Encapsulation (networking)

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Encapsulation of user data, in the Unix-style UDP stack. Each new layer includes the data from the previous layer, but each new layer is not able to identify which part of the data is the header or trailer from the previous layer. This effectively hides the information from lower layers.[1]

In computer networking, encapsulation is a method of designing modular communication protocols in which logically separate functions in the network are abstracted from their underlying structures by inclusion or information hiding within higher level objects.

The physical layer is responsible for physical transmission of the data. Link encapsulation allows local area networking and Internet Protocol (IP) provides global addressing of individual computers; Transmission Control Protocol (TCP) adds application or process selection, i.e., the port specifies the service such as a Web or TFTP server.[2]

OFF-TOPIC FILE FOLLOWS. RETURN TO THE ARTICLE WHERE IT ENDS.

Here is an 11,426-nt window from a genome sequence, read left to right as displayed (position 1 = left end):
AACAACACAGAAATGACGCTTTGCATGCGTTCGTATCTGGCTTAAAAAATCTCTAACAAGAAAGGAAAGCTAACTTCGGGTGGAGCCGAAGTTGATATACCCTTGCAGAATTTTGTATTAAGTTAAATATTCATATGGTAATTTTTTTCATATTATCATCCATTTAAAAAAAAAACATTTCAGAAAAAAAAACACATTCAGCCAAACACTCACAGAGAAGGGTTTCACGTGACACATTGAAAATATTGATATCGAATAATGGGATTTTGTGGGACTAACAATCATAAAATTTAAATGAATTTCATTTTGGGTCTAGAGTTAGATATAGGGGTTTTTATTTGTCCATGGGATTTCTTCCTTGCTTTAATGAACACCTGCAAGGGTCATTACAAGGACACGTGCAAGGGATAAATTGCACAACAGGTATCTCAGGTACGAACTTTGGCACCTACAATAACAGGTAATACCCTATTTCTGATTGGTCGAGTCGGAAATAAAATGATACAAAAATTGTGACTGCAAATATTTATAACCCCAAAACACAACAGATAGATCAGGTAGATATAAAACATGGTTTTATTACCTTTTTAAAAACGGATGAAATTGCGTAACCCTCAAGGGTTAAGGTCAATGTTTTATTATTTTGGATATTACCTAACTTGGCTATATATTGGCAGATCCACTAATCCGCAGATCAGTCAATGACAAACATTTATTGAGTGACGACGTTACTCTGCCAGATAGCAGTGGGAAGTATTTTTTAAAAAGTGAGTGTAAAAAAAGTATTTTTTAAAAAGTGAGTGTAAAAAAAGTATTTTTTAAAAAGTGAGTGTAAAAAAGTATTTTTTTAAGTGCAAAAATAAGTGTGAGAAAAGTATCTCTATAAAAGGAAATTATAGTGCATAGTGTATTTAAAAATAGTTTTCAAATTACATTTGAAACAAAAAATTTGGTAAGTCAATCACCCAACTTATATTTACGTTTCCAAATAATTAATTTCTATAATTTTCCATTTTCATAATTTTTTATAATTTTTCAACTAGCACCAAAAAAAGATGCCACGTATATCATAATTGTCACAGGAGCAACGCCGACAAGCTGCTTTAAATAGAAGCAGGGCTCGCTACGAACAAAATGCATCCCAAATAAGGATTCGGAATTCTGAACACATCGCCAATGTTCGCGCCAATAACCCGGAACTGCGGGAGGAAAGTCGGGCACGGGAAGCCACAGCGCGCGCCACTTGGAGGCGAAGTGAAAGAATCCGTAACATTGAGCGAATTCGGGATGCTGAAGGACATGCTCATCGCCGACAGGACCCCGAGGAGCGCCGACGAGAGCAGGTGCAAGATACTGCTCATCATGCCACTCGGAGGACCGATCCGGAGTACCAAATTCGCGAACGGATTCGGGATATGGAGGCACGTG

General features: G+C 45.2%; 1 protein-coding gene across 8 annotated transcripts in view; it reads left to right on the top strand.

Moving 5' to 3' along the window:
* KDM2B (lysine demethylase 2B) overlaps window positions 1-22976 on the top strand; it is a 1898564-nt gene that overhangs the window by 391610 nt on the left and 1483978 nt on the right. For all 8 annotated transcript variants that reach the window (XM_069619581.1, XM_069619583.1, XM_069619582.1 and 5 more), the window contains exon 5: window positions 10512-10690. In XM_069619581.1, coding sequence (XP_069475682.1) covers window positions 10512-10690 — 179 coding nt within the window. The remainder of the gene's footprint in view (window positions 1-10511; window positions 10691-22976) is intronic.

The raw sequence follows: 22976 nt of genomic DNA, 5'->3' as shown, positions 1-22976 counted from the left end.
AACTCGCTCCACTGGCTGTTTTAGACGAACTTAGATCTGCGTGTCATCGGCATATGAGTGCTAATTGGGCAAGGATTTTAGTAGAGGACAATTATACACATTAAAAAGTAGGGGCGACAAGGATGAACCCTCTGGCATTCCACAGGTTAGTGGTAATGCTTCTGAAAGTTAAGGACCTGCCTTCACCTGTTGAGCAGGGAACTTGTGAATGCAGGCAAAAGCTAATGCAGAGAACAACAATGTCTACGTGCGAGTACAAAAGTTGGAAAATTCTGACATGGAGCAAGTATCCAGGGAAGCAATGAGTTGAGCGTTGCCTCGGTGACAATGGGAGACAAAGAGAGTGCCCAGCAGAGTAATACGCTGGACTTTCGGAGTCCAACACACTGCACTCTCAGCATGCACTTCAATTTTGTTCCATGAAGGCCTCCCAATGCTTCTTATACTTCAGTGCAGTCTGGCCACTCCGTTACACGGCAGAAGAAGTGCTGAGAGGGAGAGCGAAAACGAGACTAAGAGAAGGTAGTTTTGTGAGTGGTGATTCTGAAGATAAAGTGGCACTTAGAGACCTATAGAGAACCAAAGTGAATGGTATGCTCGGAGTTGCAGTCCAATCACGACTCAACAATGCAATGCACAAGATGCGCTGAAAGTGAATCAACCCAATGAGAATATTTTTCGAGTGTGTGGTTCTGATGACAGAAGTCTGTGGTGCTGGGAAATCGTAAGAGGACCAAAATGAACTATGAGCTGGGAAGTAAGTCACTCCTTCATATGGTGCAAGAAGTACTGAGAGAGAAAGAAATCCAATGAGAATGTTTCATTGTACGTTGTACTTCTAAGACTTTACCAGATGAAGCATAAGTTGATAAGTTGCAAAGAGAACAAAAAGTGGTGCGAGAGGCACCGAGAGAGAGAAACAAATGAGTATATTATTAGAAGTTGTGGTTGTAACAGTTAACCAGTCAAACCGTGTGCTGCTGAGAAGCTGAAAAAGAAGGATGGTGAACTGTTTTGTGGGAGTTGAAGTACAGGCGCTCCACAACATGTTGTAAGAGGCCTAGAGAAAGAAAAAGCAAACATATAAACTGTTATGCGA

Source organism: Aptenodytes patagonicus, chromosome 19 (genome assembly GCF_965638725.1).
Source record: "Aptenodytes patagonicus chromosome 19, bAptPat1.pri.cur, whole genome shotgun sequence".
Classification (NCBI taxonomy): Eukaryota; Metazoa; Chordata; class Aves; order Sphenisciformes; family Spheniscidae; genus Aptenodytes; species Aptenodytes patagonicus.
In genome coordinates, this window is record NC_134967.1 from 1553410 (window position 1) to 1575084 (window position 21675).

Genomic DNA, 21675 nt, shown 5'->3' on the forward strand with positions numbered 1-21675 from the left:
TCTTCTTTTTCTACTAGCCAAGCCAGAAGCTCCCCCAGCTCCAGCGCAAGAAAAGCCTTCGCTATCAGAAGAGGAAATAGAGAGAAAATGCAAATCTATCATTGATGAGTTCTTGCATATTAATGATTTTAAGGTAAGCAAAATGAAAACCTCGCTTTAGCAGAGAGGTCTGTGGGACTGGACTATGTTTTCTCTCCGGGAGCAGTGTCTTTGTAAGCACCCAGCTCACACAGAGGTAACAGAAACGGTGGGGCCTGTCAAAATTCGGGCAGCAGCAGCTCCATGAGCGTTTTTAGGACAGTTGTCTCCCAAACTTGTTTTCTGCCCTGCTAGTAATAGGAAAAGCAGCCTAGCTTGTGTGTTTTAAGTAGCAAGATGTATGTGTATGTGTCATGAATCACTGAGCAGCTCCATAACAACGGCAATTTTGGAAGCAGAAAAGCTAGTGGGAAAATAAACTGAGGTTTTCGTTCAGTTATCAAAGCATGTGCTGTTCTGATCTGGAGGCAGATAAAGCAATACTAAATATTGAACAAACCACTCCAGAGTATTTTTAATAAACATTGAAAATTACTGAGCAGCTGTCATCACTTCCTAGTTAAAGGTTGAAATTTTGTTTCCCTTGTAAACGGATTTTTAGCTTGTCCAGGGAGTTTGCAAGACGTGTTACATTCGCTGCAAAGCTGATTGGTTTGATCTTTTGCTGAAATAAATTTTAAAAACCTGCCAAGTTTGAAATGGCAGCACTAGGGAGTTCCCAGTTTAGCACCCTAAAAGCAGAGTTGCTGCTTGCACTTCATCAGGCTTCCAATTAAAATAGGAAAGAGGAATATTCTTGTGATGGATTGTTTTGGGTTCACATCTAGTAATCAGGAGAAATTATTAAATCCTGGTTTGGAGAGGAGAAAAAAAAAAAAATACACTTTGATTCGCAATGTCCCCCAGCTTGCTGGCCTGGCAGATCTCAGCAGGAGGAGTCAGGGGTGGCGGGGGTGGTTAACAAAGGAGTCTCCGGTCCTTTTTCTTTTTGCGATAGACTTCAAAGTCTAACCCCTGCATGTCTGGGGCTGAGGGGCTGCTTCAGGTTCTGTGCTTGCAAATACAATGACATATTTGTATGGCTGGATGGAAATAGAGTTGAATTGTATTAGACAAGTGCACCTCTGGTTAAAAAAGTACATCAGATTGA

In discussions of encapsulation, the more abstract layer is often called the upper layer protocol while the more specific layer is called the lower layer protocol. Sometimes, however, the terms upper layer protocols and lower layer protocols are used to describe the layers above and below IP, respectively.[2]

Encapsulation is a characteristic feature of most networking models, including both the OSI Model and TCP/IP suite of protocols.

See also[edit]

References[edit]

  1. ^ Forouzan, Behrouz A. (2010). TCP/IP protocol suite (4th ed. ed.). Boston: McGraw-Hill Higher Education. p. 23. ISBN 0073376043. 
  2. ^ a b "How Encapsulation Works Within the TCP/IP Model". learn-networking.com. 2008-01-27. Retrieved 2013-11-22.